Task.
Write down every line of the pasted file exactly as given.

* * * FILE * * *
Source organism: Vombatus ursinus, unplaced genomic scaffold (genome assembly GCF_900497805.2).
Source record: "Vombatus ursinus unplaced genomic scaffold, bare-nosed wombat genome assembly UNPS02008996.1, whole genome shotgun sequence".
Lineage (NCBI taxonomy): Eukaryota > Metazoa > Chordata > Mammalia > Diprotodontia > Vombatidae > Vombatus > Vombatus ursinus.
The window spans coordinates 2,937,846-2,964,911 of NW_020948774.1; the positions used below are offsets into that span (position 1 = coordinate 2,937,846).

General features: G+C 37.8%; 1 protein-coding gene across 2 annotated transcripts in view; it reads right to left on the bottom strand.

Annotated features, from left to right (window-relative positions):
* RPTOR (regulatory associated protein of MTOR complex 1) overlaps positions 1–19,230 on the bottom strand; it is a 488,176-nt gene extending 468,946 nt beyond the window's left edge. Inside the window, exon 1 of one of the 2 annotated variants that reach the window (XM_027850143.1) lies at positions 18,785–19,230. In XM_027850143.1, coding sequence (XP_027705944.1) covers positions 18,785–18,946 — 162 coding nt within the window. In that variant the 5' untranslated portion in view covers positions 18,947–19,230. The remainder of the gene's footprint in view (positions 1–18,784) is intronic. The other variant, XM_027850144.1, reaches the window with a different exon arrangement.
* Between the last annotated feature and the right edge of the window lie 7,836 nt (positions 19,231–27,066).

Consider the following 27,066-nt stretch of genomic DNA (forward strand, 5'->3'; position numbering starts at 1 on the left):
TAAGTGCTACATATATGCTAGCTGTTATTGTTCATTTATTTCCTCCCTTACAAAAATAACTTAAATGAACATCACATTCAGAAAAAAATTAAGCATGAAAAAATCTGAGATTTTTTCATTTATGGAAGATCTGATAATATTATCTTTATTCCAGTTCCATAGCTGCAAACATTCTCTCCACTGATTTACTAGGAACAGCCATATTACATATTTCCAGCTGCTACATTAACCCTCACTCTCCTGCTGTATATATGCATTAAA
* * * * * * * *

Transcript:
Source organism: Vombatus ursinus, unplaced genomic scaffold (genome assembly GCF_900497805.2).
Source record: "Vombatus ursinus unplaced genomic scaffold, bare-nosed wombat genome assembly UNPS02008996.1, whole genome shotgun sequence".
Lineage (NCBI taxonomy): Eukaryota > Metazoa > Chordata > Mammalia > Diprotodontia > Vombatidae > Vombatus > Vombatus ursinus.
The window spans coordinates 2,937,846-2,964,911 of NW_020948774.1; the positions used below are offsets into that span (position 1 = coordinate 2,937,846).

General features: G+C 37.8%; 1 protein-coding gene across 2 annotated transcripts in view; it reads right to left on the bottom strand.

Annotated features, from left to right (window-relative positions):
* RPTOR (regulatory associated protein of MTOR complex 1) overlaps positions 1–19,230 on the bottom strand; it is a 488,176-nt gene extending 468,946 nt beyond the window's left edge. Inside the window, exon 1 of one of the 2 annotated variants that reach the window (XM_027850143.1) lies at positions 18,785–19,230. In XM_027850143.1, coding sequence (XP_027705944.1) covers positions 18,785–18,946 — 162 coding nt within the window. In that variant the 5' untranslated portion in view covers positions 18,947–19,230. The remainder of the gene's footprint in view (positions 1–18,784) is intronic. The other variant, XM_027850144.1, reaches the window with a different exon arrangement.
* Between the last annotated feature and the right edge of the window lie 7,836 nt (positions 19,231–27,066).

Consider the following 27,066-nt stretch of genomic DNA (forward strand, 5'->3'; position numbering starts at 1 on the left):
TAAGTGCTACATATATGCTAGCTGTTATTGTTCATTTATTTCCTCCCTTACAAAAATAACTTAAATGAACATCACATTCAGAAAAAAATTAAGCATGAAAAAATCTGAGATTTTTTCATTTATGGAAGATCTGATAATATTATCTTTATTCCAGTTCCATAGCTGCAAACATTCTCTCCACTGATTTACTAGGAACAGCCATATTACATATTTCCAGCTGCTACATTAACCCTCACTCTCCTGCTGTATATATGCATTAAA